Hot Air? Agency warns emissions tax could hurt capita…

A prominent lettings agency says capital values could be damaged if a controversial emissions scheme goes ahead in London.

Research by Benham and Reeves shows that the initial London ULEZ – Ultra Low Emission Zone – pilot scheme which launched in  2019 had little impact on house prices.

At that time ULEZ covered a similar area to the existing Congestion Charge Zone and in the year that followed its introduction average house prices increased by 5.9 per cent in ULEZ-impacted boroughs versus 1.4 per cent growth across London as whole.

The agency claims this price resilience can be attributed to the fact that homeowners were already accustomed to the Congestion Charge, with personal car usage low in any case due to the dominance of public transport

But it says an expansion of ULEZ in autumn 2021 prompted price problems for landlords and other home owners. 

The impacted London boroughs experienced an average price growth of 5.3 per cent over the 12 months following the 2021 expansion – lower than the wider London performance of 5.7 per cent.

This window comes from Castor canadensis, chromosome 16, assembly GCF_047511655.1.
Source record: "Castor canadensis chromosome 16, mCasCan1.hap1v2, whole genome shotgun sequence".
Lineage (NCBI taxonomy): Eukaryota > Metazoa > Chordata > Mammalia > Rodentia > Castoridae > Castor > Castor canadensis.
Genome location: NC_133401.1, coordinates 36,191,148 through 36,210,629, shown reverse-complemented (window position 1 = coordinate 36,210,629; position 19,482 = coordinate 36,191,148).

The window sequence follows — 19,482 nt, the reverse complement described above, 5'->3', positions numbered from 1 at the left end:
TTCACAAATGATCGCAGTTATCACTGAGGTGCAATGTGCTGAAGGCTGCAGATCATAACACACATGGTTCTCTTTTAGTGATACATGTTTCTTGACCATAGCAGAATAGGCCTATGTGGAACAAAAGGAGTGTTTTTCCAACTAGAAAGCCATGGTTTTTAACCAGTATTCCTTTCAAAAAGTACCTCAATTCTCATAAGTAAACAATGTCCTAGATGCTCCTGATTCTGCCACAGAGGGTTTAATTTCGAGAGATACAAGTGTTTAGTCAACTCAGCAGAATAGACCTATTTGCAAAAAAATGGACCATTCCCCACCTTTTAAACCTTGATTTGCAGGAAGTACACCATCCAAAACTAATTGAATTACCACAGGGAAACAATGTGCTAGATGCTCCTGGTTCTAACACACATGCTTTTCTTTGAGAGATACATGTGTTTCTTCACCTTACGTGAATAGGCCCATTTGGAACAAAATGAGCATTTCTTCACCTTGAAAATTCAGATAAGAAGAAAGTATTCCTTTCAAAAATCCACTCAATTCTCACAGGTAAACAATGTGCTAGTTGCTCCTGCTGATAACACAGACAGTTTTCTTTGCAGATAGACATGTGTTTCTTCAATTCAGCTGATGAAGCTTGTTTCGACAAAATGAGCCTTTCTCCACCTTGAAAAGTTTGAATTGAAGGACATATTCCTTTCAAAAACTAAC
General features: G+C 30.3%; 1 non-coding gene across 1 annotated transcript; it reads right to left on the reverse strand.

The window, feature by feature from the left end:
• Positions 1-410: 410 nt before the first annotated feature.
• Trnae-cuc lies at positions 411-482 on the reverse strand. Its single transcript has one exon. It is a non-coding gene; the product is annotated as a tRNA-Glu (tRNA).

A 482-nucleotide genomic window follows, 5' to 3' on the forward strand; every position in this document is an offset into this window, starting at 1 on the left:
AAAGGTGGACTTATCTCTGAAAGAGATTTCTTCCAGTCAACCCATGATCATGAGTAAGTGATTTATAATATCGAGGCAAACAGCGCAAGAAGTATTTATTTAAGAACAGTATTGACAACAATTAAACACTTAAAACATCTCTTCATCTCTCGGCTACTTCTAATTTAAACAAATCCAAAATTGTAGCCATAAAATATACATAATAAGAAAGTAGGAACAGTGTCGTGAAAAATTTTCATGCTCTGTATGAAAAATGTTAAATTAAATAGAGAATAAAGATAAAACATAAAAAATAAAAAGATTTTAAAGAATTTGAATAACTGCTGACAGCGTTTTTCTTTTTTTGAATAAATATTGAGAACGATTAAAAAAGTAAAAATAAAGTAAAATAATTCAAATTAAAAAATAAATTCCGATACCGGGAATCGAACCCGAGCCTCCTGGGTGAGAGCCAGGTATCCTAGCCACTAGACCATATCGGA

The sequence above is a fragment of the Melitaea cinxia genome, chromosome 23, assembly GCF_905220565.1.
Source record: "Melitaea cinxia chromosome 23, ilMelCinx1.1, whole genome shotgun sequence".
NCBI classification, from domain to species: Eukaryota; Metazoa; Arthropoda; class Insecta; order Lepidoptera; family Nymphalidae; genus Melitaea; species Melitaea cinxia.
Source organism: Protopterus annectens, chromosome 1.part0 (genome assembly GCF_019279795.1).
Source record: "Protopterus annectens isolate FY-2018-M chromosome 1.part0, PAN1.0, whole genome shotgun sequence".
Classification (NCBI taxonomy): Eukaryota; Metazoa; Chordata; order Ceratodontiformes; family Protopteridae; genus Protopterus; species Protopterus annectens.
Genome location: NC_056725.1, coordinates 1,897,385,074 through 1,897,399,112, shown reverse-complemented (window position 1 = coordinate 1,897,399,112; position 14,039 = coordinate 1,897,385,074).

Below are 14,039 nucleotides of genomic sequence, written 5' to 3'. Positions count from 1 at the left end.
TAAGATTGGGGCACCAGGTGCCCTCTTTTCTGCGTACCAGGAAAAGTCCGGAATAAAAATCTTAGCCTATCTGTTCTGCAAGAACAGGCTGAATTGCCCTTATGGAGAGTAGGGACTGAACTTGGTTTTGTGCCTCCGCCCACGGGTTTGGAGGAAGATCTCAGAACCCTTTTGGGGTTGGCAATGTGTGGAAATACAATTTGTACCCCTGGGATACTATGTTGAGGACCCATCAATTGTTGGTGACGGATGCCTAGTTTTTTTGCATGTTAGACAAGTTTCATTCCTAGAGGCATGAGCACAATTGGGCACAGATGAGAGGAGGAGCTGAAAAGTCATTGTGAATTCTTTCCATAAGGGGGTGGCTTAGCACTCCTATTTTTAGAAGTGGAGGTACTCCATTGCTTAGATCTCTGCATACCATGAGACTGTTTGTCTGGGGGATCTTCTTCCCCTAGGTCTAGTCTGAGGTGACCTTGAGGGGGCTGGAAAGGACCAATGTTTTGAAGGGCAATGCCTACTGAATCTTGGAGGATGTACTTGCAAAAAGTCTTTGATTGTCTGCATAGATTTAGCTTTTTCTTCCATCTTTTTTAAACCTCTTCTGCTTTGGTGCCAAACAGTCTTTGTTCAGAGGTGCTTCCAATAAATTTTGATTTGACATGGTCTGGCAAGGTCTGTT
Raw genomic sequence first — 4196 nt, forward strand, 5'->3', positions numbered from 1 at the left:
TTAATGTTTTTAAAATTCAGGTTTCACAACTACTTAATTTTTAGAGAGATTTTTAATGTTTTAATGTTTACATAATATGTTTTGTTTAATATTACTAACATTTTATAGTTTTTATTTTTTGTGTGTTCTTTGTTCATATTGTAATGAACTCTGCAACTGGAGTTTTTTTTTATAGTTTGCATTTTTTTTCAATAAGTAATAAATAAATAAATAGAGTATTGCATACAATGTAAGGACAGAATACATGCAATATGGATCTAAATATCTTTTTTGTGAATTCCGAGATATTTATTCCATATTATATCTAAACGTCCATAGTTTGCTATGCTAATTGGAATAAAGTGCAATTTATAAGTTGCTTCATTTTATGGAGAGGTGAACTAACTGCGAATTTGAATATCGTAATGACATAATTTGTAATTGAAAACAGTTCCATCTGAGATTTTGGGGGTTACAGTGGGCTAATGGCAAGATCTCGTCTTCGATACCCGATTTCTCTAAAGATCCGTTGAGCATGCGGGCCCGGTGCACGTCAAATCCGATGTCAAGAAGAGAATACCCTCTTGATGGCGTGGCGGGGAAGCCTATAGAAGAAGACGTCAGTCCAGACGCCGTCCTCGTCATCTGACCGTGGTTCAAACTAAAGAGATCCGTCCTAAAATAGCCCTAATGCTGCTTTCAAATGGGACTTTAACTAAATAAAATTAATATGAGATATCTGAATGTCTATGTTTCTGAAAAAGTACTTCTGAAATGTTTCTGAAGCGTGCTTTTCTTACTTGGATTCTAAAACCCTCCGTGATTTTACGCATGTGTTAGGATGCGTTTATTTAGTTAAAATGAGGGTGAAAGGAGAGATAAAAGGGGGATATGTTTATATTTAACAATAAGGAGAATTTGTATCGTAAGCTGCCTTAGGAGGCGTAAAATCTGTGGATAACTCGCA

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Now Benham and Reeves claims the next expansion – due in August – may make an already-subdued London market see price falls. 

Agency director Marc von Grundherr comments: “Many Londoners rely on their cars to hold down jobs and care for their families, and yet another tax attack will hit them financially at a time when millions are already struggling with the high cost of living. 

“The figures show that ULEZ impacted boroughs have trailed the wider London market by around half a percent when it comes to house price growth in the year following the ULEZ rollout, which accounts to well over £2,000 on the average London home. 

“When the scheme launches across the entirety of the capital, this could see London homeowners out of pocket by thousands of pounds and those in the most peripheral boroughs could be hit far harder.

“So not only do they face the cost of either paying this latest tax grab or replacing their car, but their property’s value could also be negatively impacted.”

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